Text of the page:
"That's a great story," I would say. "But I once spent an evening with people I met over the internet."

A hush would silence the entire room, and all would hear my story of stubborn bravery in awe and disbelief, and they would shower me with godly respect as they recall the tale of how I stared peril in the eye and won through.

This is going to be great. I get psyched up for my quest. I plan my approach; I identify signs of danger; I draw charts of different routes of escape if the peril becomes too perilous even for one of such high bravery and steely nerve like myself.

Then I finally meet the people and they all turn out to be very pleasant and extremely friendly.

Thanks for ruining my fun.

Thu, Sep 30, 2004

Au Revior

I've never been an Expos fan - being a Torontonian and a Jays fan during the glory days of the '80s and early '90s - and I've pretty much rejected the game of baseball entirely since the World Series-cancelling strike 10 years ago. However, it still seems a terrible shame that Canada's first major league baseball team has packed it's Youppi! and gone south.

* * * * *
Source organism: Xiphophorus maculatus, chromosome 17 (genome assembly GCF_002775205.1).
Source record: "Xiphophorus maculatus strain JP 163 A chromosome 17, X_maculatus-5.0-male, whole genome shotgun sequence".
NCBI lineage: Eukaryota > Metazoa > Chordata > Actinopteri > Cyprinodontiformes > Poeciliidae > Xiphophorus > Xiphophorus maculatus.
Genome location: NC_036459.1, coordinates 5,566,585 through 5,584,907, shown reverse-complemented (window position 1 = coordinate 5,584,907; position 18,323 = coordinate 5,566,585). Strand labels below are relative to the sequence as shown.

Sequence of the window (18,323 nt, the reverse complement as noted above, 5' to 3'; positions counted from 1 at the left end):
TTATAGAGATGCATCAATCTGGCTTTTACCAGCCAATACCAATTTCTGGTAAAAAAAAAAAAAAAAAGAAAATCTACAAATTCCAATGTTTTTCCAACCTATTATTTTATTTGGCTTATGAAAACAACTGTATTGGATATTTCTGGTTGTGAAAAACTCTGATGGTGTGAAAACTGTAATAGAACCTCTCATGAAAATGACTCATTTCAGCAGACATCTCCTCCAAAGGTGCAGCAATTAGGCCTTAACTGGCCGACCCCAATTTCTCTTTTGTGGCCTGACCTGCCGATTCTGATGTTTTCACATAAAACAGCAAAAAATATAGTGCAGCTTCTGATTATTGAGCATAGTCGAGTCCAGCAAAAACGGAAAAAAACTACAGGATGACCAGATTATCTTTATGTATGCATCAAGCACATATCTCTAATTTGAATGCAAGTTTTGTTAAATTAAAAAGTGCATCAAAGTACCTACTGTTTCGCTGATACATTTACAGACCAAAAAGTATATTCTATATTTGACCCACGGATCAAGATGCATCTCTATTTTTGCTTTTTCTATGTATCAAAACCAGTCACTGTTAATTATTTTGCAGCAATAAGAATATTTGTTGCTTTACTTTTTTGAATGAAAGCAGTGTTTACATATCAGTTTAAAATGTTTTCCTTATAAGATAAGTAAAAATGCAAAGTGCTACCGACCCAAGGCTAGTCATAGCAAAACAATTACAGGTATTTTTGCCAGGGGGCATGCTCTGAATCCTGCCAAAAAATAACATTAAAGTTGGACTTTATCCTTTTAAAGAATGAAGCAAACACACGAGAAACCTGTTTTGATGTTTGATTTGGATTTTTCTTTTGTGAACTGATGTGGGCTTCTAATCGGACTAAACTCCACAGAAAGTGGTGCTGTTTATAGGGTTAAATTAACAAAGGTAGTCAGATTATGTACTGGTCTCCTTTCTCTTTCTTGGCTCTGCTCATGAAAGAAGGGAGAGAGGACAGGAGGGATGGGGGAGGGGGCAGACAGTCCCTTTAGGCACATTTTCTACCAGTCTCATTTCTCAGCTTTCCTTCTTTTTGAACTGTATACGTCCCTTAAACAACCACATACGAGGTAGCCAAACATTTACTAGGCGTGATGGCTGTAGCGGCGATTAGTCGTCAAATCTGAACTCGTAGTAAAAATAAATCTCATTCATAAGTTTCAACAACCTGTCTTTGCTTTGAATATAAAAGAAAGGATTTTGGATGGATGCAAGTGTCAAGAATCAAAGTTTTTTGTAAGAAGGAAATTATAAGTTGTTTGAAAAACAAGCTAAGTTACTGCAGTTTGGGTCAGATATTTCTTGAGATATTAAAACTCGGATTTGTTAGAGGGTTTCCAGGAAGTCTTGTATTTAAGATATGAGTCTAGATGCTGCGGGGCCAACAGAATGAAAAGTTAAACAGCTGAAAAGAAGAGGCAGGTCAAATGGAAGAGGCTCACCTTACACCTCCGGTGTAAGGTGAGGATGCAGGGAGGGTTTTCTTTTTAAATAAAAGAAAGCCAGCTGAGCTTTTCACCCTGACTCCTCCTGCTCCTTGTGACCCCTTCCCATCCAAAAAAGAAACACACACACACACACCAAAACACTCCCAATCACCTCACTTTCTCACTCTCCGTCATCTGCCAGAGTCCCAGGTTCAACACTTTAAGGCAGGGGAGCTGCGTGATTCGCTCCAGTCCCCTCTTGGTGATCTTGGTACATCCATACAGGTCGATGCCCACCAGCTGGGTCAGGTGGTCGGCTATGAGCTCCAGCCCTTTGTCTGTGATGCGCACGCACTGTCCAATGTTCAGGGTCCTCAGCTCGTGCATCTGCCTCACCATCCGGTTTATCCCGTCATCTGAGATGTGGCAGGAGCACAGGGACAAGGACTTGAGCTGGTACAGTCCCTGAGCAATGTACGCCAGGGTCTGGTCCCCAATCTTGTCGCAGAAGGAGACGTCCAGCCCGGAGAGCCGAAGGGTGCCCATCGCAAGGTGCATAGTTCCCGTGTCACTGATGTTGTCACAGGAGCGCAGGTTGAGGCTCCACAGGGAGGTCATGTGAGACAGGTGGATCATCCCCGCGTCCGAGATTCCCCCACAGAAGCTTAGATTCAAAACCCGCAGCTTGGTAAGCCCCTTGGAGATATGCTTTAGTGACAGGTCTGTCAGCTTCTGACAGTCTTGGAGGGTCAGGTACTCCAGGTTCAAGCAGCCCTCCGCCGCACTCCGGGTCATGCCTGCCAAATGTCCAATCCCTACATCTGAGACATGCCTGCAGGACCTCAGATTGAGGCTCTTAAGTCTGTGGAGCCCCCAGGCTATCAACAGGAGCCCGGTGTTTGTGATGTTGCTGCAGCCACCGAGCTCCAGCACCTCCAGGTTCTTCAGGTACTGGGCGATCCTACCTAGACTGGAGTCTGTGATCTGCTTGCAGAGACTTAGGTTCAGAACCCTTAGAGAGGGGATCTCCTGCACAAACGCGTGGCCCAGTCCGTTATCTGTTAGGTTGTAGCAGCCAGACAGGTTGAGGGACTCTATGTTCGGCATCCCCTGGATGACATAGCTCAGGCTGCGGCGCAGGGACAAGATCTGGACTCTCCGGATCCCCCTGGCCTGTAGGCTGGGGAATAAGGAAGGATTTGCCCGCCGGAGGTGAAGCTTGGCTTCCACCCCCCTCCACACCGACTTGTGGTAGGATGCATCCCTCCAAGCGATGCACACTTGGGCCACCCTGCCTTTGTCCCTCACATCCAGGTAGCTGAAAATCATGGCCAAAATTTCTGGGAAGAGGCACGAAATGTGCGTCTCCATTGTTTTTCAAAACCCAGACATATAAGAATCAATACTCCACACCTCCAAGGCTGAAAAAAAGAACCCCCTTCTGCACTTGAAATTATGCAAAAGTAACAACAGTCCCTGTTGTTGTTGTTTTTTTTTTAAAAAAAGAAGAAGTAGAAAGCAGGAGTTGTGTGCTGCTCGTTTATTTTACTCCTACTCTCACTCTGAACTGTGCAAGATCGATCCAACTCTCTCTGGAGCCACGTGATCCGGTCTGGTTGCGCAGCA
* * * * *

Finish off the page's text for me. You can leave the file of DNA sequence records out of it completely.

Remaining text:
I can't blame the organisation for leaving, of course. Having drawn a mere pittance worth of fans for many years now, it undoubtedly seems Montrealers have, on the whole, abandoned the game of baseball. However, after having the season cancelled while the Expos were the best team in the game, being short-changed twice while selling the team, and being the main target of a failed contraction bid, you can't help but think that baseball abandoned Montreal first.

Baseball has simply withered and died in Canada since the strike. It's not our game, and we really don't care too much to come back after the greedy squabble that ruined a year for fans. The Expos are the first casualty of that folly. Now, if the NHL could look at this as an example of what would happen to hockey in the U.S. if the lockout remains, then there would be a hope of slavaging our fair sport.

Looking at the two stubbornly proud suits up in those offices, though, I don't think they're about to listen.